A storm dropping southeastward from Canada has the potential to cause a swath of accumulating snow from part of the Ohio Valley to the mid-Atlantic spanning Tuesday and Wednesday.
In the wake of the storm that delivered mostly rain, but also a swath of ice and some snow to the Northeast on Sunday, a new weather pattern and storm track will develop this week and continue through the end of the month.
The main path storms will take is from the northern Pacific Ocean to western Canada, the North Central United States and then into the Northeast. Some of these storms will have a chance to grab moisture and strengthen as they approach the Atlantic coast.
One such storm will move along a push of colder air and dip across the northern Plains on Monday and Monday night with very spotty snow and flurries.
As the storm turns more to the east, a swath of rain and snow showers are forecast to develop over part of the Midwest to the central and southern Appalachians on Tuesday into Tuesday night.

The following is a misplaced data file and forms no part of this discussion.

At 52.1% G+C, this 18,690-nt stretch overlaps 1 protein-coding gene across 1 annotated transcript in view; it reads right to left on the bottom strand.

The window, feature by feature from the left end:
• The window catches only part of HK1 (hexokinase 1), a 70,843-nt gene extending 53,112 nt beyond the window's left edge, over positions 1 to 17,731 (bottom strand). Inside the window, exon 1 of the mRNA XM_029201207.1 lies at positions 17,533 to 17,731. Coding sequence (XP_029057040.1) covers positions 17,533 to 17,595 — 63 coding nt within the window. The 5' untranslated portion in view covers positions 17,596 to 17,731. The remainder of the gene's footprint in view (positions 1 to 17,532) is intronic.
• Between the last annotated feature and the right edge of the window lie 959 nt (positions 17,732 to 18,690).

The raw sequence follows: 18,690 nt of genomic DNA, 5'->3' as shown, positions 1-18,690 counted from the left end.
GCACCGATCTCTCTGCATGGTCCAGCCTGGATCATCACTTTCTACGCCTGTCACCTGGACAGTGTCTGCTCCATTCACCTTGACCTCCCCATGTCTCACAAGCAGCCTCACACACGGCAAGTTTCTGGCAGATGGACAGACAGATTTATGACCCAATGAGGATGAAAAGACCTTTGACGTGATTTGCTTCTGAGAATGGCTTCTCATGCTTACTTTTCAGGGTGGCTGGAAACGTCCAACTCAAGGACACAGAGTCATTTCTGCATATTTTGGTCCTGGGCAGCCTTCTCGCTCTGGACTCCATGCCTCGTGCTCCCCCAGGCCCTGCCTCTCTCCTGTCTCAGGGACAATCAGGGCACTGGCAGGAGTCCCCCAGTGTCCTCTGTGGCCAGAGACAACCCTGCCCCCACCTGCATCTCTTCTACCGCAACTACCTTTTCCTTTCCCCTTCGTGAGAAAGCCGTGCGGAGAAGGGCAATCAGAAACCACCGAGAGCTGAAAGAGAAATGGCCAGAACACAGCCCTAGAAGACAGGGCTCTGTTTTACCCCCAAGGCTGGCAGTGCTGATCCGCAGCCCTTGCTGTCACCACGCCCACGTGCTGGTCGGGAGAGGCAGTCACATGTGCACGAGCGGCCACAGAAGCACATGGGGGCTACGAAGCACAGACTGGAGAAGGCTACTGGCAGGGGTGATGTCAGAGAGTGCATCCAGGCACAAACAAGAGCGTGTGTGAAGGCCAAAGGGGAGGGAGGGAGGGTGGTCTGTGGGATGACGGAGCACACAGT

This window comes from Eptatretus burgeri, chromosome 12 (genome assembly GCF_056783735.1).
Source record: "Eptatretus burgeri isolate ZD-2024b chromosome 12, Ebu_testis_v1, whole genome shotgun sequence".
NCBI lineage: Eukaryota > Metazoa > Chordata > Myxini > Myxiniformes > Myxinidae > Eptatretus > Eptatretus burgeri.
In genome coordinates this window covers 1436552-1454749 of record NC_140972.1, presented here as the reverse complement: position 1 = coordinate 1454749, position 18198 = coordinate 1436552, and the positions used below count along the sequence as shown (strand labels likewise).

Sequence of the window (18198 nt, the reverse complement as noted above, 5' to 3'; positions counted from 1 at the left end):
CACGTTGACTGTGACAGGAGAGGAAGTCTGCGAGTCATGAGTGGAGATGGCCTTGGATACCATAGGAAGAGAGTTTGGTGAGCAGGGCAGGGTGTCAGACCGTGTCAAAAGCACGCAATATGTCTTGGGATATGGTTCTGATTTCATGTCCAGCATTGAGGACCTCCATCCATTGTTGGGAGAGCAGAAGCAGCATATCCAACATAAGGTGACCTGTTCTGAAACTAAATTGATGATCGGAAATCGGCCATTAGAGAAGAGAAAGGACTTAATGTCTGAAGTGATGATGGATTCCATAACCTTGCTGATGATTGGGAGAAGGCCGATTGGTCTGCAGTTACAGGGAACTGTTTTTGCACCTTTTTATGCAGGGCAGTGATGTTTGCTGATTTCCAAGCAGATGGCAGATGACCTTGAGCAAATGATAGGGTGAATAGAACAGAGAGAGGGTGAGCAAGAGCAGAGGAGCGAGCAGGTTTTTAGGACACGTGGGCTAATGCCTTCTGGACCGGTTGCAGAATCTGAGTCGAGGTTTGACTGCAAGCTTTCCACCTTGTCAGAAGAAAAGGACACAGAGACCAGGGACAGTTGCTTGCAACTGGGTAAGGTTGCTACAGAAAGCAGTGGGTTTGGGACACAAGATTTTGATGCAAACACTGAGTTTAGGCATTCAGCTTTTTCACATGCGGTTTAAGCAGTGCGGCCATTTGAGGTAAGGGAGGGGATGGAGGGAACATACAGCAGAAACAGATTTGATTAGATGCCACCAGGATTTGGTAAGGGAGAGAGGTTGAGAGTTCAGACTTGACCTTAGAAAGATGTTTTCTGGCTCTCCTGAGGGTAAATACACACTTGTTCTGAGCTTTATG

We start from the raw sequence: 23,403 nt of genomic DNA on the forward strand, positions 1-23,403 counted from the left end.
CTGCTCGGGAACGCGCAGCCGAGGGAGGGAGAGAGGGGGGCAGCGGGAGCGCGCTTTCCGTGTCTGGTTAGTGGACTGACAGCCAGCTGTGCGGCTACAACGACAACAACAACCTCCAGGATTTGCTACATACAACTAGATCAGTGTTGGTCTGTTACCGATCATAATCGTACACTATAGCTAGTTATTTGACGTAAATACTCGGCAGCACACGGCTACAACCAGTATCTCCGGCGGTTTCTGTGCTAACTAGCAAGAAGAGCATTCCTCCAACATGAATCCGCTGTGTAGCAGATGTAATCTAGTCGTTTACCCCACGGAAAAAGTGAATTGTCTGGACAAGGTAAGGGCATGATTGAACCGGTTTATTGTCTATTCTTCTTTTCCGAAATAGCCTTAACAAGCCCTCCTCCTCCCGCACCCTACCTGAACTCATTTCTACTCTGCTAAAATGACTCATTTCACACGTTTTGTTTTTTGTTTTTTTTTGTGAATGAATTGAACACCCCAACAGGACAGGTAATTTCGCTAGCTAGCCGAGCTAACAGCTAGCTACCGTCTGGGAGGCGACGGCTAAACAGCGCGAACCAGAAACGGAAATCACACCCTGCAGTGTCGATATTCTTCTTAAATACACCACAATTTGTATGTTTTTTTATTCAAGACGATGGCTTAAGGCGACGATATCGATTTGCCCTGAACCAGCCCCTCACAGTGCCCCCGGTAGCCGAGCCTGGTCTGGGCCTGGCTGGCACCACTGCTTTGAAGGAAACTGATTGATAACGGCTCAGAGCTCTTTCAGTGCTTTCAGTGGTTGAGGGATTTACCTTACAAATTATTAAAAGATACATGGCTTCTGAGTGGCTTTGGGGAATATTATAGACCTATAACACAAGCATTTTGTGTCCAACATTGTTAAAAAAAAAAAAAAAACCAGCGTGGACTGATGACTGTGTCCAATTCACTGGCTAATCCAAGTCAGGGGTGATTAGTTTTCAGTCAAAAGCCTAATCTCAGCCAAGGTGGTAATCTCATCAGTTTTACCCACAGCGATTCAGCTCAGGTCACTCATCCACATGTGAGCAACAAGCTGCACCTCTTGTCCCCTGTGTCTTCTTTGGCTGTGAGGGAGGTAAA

Spotty light snow could be enough to make for slippery roads in Chicago, Detroit and Indianapolis.
The exact track and strength of this storm after it crosses the Mississippi River and then later the Appalachians will determine where the swath of heavier, and hence accumulating snow occurs.
Wednesday will bring the potential for snow or rain changing to snow along the mid-Atlantic coast. Major hubs that could be affected include Washington, D.C., Baltimore and Philadelphia.
Motorists from eastern Kentucky and southern Ohio to West Virginia, the northern and western Virginia, Maryland, southern Pennsylvania, Delaware and southern New Jersey could receive accumulating snow. As a result those traveling by roadway and airline should be prepared for delays.
A slight shift in storm track and intensity could mean the difference between rain, melting snow, or accumulating snow versus flurries in New York City, Cincinnati, Pittsburgh, Lexington, Kentucky, Charleston, West Virginia, and Roanoke, Virginia.
AccuWeather.com meteorologists will continue to track the storm and provide updates on the potential for accumulating snow through the middle of the week.